The digestive system is the set of organs that help from the processing of food to excreting it from our body. It starts from the mouth and ends at the anus. The digestive system consists of the mouth, esophagus, stomach, small intestine, large intestine, rectum, and anus.
When we feel hungry or smell certain foods, the salivary glands in our mouths produces saliva. This is the first process in digestion. When we put food, into our mouth, the saliva softens it and the teeth help to grind it. The tongue helps to mix the food and saliva. Here the food is broken down into smaller pieces.
Once we swallow the food, it is sent to the esophagus. A flap controls the movement of food to the esophagus so that we do not accidentally choke.
The muscular tube for the passage of food from the throat to the stomach is called the esophagus. It is also called the gullet. Muscles in the wall of the esophagus work together in a synchronized movement that consists of contractions and relaxations that help to push the food into the stomach. This movement is called peristalsis. The food reaches a valve called the sphincter. It is situated at the base of the esophagus, which opens and allows the foods to enter the stomach. The stomach helps to break down the food into a thick fluid called the chyme.
There are glands present in the lining of the stomach. When food enters the stomach, these glands produce gastric juice, which is made up of enzymes and acid, which help to churn the food to chime. With the aid of muscular movements in the stomach, this chyme is pushed through the pyloric valve into the small intestine.
The small intestine
The small intestine has three parts - the duodenum, jejunum and ileum.
The duodenum neutralizes the acid present in the food. The digestion of a major part of the fats, carbohydrates and protein take place here. The food mixes with digestive enzymes present here along with the mucous and bile. The middle part of the small intestine is called the jejunum, which is followed by the final part called the ileum. It is here where fingerlike bumps called ville absorbs the nutrients in the food. The rest of the digested food, which consists of water, electrolyte and fibers, is transferred to the large intestine.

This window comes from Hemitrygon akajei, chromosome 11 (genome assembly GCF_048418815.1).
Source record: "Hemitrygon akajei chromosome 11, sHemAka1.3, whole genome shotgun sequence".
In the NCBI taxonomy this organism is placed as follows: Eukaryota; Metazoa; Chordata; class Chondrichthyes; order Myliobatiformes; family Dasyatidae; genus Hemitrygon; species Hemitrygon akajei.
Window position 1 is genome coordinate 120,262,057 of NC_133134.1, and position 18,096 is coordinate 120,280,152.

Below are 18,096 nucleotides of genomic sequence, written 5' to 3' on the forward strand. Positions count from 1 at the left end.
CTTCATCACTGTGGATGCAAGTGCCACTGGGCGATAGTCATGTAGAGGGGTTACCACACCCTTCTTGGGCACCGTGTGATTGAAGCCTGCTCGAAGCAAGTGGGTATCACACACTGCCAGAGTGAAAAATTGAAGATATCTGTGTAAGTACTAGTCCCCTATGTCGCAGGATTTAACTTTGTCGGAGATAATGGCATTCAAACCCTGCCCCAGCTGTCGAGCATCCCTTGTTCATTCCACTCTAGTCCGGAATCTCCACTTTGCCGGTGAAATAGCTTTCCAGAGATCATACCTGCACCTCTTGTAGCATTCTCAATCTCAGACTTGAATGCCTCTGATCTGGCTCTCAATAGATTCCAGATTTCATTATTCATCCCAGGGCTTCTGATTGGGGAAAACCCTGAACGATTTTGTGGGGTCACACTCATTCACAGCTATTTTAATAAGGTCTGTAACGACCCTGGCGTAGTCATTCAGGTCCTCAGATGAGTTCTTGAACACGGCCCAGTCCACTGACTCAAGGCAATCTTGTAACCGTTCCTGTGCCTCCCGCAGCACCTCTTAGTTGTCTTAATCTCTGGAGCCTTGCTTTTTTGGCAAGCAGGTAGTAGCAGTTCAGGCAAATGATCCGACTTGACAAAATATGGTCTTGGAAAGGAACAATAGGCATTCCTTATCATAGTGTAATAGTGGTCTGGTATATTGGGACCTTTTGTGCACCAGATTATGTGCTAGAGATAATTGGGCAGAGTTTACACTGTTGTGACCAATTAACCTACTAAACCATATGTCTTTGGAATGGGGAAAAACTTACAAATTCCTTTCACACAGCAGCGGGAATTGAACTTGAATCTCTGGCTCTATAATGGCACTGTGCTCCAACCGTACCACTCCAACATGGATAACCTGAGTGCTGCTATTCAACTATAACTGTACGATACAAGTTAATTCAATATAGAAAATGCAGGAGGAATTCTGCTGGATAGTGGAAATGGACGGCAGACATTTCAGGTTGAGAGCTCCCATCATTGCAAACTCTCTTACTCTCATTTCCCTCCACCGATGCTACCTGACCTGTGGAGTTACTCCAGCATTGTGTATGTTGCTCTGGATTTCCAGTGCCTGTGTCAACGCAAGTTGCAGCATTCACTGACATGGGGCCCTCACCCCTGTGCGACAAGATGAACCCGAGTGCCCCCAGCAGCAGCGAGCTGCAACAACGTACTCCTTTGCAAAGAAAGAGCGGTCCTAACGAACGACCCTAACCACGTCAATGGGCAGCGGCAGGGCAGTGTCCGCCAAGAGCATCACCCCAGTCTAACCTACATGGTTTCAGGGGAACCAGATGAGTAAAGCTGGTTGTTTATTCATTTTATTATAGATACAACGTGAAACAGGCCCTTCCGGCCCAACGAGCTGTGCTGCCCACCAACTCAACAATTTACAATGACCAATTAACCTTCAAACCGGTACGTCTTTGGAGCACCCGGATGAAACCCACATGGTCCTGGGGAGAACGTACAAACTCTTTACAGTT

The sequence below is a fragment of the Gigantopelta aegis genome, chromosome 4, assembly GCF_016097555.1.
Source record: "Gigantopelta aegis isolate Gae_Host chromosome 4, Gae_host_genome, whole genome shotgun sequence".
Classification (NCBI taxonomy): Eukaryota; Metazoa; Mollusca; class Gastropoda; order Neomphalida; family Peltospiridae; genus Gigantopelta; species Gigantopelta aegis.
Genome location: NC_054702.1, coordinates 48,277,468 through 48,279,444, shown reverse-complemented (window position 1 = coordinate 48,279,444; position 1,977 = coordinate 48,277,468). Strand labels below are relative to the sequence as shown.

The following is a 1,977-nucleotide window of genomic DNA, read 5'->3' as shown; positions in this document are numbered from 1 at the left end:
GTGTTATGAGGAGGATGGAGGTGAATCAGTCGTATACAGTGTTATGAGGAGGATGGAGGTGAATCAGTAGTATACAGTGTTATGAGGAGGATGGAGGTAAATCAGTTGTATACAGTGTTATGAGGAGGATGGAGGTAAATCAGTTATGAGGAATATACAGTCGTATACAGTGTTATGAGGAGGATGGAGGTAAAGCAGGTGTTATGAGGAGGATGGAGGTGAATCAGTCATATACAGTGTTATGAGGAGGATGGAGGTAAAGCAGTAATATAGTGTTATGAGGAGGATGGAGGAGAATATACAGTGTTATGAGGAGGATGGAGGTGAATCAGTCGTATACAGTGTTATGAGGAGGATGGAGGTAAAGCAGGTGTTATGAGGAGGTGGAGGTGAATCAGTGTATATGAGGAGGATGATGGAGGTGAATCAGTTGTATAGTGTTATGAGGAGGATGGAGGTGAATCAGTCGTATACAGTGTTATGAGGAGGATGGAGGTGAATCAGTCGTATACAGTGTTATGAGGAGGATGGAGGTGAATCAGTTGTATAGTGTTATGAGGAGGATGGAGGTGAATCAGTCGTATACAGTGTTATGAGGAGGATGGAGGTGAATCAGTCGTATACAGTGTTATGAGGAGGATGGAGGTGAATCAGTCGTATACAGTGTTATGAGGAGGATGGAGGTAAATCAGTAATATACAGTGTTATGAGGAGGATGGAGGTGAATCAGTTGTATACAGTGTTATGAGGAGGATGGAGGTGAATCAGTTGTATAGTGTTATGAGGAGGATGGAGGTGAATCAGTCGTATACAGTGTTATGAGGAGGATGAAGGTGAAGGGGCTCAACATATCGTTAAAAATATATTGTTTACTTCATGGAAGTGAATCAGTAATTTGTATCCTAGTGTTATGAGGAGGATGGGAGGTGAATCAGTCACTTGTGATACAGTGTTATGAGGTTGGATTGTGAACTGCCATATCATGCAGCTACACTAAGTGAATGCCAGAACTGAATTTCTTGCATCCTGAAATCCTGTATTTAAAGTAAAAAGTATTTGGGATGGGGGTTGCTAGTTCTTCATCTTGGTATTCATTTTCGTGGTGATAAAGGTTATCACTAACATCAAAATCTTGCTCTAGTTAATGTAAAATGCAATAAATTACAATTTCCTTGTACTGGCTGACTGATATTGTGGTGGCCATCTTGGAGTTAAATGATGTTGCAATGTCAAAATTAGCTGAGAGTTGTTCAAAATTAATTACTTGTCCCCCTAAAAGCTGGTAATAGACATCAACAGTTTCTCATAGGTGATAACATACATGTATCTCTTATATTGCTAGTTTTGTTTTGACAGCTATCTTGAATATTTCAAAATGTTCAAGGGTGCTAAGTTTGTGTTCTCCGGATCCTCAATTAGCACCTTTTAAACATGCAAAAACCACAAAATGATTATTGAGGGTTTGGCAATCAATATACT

Now we know that when food is in our small intestine, it mixes with various digestive juices. The liver, pancreas and gallbladder produce most of these juices.
The liver produces bile juice, which aids in breaking down fat. The liver performs very important functions like storing glycogen that converts to glucose when we need it and filtering chemicals in the food and processing them.
The pancreas produces digestive enzymes that are required to breakdown fat, proteins and carbohydrates and neutralizes the acid present in food. Insulin is produced in the pancreas.
Bile in concentrated form is stored in the gall bladder. When foods containing fat reach the small intestine, the bile is sent through the bile duct to break down the fat.
The large intestine is made up of the cecum, appendix, colon and rectum. When the remaining food passes through the large intestine, the water present is absorbed. The remaining digested food is converted into soft stool and goes out of the body by bowel movement through the rectum.